Review and Analysis of OCIE Examinationsof Bernard L. Madoff Investment Securities,LLC
On June 25, 2009, the Securities and Exchange Commission’s(“SEC” or “Commission”) Office of Inspector General (“OIG”) retained theservices of a team of experts at FTI Consulting, Inc. (“FTI Engagement Team”) toassess the adequacy of examinations conducted by the SEC’s Office ofCompliance Inspections and Examinations (“OCIE”) in response to complaintsregarding the activities of Bernard L. Madoff (“Madoff”) and his investment firm,Bernard L. Madoff Investment Securities, LLC (“BMIS”).
The FTI Engagement Team reviewed the OIG’s Report ofInvestigation dated August 31, 2009, including related findings, exhibits, witnesstestimony and supporting documentation, and analyzed the workpapers fromOCIE’s examinations of Madoff, OCIE’s manuals, OCIE’s guidance documentsand policies, and other governmental and private reports relating to examinationprograms. In addition, the FTI Engagement Team interviewed over a dozen keyOCIE managers and staff to gain an understanding of the OCIE examinationprocess.
The FTI Engagement Team found that OCIE examiners made criticalmistakes in nearly every aspect of their examinations of Madoff and BMIS andmissed significant opportunities to uncover Madoff’s Ponzi scheme. The FTIEngagement Team concluded that OCIE examiners did not properly plan orconduct their examinations of Madoff, and because of these failures, were unableto discover Madoff’s fraud.The following is a summary of many of the specific findings in this report. TheFTI Engagement Team found that OCIE did not properly evaluate the informationprovided in 2001 news articles that raised significant red flags about Madoff’soperations. The FTI Engagement Team explained that information receivedrelating to a potential violation must be properly vetted and opined that in thecase of the 2001 articles about Madoff, there was sufficient detail in these articlesto warrant additional scrutiny due to the red flags raised.The FTI Engagement Team further found that OCIE did not properly evaluate acomplaint in 2003 and a referral in 2004 from highly credible sources thatprovided specific and concrete information about the possibility of Madoff notengaging in trading. The review found that given the credibility of the informationtriggering the examinations, the significant delays before the examinations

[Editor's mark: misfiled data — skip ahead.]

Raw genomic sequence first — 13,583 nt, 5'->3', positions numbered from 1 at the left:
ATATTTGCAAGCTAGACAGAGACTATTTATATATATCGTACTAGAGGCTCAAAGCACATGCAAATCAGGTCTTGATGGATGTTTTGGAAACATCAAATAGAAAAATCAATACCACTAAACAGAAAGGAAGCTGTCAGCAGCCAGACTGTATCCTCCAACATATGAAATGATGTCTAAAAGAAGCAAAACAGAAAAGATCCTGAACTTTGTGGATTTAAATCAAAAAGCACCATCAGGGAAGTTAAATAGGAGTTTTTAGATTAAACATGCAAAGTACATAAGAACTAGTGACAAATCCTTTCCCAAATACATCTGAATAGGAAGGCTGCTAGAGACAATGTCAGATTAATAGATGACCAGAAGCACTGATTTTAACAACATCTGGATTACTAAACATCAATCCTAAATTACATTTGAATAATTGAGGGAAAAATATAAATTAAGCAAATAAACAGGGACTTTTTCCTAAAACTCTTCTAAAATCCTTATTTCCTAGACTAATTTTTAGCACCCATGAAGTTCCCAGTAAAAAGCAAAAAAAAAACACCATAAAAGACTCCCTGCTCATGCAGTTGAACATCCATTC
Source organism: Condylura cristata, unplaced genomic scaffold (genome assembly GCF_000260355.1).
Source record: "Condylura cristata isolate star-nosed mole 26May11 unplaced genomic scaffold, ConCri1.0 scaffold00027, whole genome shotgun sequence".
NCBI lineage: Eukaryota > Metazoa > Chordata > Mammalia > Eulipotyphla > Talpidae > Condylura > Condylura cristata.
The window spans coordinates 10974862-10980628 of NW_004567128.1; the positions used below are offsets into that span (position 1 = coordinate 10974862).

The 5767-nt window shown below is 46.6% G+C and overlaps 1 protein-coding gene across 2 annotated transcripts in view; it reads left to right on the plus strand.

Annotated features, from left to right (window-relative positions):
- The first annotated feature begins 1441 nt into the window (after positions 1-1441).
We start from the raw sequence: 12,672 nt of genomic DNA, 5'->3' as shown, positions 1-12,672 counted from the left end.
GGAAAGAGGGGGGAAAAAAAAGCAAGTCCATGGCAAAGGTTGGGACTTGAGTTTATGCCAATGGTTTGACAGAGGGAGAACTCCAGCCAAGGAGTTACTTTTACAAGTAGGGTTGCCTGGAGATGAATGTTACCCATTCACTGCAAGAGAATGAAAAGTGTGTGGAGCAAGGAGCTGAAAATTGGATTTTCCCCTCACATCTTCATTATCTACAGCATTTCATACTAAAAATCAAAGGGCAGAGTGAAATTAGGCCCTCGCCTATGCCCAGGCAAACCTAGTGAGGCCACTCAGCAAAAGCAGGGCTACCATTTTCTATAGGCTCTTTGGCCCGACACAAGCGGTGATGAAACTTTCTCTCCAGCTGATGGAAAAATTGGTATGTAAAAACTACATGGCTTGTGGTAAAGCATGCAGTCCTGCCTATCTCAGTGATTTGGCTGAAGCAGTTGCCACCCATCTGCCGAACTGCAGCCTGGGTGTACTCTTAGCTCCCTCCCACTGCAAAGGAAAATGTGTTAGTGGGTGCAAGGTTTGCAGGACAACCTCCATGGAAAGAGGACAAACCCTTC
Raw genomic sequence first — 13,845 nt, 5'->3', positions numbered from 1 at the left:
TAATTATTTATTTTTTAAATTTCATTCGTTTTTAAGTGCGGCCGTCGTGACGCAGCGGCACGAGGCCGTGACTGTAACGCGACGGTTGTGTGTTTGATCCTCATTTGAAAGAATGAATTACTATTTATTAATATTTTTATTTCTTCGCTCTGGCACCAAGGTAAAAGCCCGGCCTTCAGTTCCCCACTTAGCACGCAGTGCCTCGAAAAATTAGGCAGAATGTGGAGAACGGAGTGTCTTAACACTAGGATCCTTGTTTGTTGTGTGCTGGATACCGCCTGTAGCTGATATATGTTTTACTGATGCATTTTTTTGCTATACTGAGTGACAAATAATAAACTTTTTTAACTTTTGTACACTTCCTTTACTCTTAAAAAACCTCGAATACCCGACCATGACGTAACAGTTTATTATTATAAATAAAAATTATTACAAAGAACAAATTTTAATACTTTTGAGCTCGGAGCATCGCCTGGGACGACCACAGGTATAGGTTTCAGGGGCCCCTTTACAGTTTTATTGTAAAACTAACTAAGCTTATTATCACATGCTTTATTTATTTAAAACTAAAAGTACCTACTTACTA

Review and Analysis of OCIE Examinations of Madoff Investment Securities, LLC September 29, 2009Report No. 468